When SpaceX successfully launched the National Reconnaissance Office’s NROL-76 into orbit last month from the Kennedy Space Center in Florida and recovered the rocket’s first stage, it marked the commercial space launch company’s first successful delivery in a series of top secret satellite launch contracts for the U.S. Air Force. These contracts had previously been limited to United Launch Alliance, the only certified provider for such classified launches until SpaceX received its certification in 2015.
It may also mark a turning point in the economics of space launch for both civilian purposes and defense. Companies such as SpaceX, Blue Origin, Orbital ATK, and others have rapidly reduced the cost of space launch in recent years, both through technological innovation – like the reusable rocket – and by introducing new competition into a relatively staid market.
The Cipher Brief’s Fritz Lodge spoke with former Secretary of the Air Force, Deborah Lee James, about this cost revolution in space launch and what opportunities it offers U.S. military space planners.
The Cipher Brief: How do you see commercial companies disrupting space launch for defense, especially after the recent SpaceX launch of a classified National Reconnaissance Office satellite?
Deborah Lee James: I think we’re truly in the midst of a real renaissance in space technology, it is a disruptive period and disruptive for the better.
There are a number of ways that private companies are disrupting the cost-equation, but the two most significant factors are, first, technological innovations from the private sector that are driving cost reduction and also enabling the government to adopt new business models. Second, is the reintroduction of competition to the launch market. On that one, I will credit not only the private sector but the government’s desire to reintroduce that competition.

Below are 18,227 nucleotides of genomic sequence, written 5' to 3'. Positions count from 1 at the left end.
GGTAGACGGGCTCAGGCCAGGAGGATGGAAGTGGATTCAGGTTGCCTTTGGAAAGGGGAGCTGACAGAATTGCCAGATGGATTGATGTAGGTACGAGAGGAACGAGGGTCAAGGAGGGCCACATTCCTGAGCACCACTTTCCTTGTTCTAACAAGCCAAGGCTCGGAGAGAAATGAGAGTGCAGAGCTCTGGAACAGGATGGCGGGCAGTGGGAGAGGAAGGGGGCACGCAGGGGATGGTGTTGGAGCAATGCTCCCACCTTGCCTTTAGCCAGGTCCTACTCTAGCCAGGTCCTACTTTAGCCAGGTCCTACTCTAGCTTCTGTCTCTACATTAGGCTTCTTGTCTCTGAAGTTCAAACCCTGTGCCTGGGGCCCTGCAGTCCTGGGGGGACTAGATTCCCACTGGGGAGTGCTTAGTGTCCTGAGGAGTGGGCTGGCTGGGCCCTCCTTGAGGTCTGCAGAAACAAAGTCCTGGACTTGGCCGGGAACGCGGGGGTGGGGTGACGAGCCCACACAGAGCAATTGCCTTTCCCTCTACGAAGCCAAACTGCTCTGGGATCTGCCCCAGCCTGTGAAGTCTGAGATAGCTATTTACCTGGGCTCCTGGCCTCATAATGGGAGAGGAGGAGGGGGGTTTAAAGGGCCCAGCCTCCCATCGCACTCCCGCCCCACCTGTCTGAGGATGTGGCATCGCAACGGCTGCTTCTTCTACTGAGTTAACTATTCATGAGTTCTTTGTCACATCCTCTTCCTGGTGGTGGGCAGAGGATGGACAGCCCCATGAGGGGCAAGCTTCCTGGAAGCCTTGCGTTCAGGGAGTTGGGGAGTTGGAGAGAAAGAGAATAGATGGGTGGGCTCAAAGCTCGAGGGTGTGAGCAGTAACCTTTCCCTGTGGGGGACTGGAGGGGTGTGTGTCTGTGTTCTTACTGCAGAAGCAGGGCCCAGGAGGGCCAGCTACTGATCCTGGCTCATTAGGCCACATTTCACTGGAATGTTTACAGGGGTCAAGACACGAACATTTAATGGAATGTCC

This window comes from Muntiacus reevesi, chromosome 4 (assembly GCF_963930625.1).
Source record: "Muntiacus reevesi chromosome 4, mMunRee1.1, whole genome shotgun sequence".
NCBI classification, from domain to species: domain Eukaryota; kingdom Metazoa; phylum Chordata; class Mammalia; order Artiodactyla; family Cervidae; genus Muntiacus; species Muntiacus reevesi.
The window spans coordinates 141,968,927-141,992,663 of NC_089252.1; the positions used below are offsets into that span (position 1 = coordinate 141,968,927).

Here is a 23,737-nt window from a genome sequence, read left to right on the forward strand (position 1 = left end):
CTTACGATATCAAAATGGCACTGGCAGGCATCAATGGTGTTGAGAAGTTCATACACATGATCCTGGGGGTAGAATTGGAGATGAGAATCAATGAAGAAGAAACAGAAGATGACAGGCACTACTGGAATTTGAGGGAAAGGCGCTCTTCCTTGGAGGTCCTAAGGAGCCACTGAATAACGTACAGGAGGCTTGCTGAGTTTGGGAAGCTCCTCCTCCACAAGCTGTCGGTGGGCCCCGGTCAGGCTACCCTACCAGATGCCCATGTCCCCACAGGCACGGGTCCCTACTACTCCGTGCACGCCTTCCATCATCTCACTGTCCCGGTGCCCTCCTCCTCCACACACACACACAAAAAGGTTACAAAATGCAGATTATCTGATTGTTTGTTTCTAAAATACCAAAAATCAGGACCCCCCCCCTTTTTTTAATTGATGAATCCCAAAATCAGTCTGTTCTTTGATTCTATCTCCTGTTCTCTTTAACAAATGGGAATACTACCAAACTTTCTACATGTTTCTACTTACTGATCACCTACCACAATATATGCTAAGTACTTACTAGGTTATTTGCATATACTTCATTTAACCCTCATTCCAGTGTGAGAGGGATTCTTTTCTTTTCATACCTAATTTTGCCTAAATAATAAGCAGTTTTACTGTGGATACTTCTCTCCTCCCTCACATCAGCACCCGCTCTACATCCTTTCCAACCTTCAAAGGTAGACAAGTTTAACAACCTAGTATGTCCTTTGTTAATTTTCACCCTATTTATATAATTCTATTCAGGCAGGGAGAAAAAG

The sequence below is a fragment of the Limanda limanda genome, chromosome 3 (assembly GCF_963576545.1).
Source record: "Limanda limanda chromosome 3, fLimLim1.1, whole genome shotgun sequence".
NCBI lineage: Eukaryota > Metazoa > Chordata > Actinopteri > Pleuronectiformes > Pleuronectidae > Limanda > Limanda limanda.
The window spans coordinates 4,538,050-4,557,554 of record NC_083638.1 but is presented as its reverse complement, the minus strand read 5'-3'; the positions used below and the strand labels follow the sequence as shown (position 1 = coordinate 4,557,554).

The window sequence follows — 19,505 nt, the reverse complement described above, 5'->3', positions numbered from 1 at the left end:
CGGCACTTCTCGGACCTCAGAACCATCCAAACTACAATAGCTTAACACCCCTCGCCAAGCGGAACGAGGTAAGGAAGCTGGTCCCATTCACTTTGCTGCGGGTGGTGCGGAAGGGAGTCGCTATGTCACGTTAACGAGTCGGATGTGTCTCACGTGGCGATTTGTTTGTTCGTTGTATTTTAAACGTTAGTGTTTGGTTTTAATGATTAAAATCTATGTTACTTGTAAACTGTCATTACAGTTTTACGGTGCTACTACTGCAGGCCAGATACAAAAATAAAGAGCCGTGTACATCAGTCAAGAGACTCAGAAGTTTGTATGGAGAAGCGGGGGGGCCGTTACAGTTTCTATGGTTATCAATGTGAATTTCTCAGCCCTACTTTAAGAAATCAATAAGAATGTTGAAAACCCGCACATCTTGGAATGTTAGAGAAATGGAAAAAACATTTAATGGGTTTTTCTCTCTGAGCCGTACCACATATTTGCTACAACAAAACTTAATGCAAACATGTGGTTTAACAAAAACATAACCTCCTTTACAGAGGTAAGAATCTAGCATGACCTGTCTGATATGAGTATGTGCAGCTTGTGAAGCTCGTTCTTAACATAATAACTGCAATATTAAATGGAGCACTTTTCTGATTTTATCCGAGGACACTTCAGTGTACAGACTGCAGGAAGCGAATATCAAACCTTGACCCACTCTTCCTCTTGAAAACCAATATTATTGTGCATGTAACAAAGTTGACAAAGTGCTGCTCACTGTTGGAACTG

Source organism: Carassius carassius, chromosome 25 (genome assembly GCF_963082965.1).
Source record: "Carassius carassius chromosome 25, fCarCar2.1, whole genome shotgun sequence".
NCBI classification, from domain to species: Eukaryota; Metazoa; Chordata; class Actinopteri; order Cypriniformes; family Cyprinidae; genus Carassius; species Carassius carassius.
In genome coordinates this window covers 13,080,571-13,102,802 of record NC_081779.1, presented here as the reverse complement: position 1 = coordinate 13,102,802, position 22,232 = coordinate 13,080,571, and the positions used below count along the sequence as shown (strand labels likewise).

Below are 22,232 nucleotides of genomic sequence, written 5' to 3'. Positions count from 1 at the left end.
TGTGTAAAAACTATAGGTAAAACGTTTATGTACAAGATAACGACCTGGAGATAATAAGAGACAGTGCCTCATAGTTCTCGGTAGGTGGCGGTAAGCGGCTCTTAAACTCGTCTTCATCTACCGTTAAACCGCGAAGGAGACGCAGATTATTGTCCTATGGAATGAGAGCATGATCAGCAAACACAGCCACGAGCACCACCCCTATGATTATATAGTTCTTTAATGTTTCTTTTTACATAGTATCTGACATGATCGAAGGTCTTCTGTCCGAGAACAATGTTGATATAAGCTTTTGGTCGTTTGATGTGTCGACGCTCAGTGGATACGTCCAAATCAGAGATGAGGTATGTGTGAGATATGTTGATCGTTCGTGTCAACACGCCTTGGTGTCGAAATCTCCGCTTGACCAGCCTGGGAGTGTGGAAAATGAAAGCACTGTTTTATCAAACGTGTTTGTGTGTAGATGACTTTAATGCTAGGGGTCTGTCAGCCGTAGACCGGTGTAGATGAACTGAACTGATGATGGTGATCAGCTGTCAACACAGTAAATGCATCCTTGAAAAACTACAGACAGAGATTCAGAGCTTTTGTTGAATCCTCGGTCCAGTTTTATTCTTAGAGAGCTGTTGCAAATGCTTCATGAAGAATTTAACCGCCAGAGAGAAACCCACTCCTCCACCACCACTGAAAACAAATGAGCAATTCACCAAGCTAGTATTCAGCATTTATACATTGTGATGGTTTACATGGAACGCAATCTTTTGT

When I talk about technological innovations, I’m thinking about things like advances in material science and sophisticated design software that ultimately enable weight reduction in key components. That reduced weight opens up a world of new possibilities in space launch. There are also techniques like additive manufacturing, where materials have been improved to the point where we can place very high temperature exposure and pressure conditions for things like a rocket nozzle. These components are very difficult to manufacture, but now we can increasingly 3D print them, which once again opens up new worlds. There is also the advent of increased computational power, which enables more realistic modeling of flight dynamics so that we can identify and eliminate potential failure points before you get into the stage of very expensive flight testing. These are just some of the technological innovations that are helping to drive down costs.
When it comes to the reintroduction of competition into the launch market, that is a major accomplishment. SpaceX has made much of this possible. For years, we only had one certified provider for national security launches, which was the United Launch Alliance, but now we have two certified providers for certain categories of our space launch. The fact that we have that competition has driven down costs, and I think it will also spur innovation for the future.
TCB: Can you talk a bit about this certification process? How did SpaceX become a certified provider for these launch categories?
James: The point of the certification process is that, when we’re talking about launching billion dollar satellites, it’s very important we have enough data to convince ourselves – “us” being the government – that it will be done in a reliable fashion, so that we don’t possibly lose a billion-dollar satellite in a space launch. Having high standards and quality control is something that is very important to the department of defense in this regard.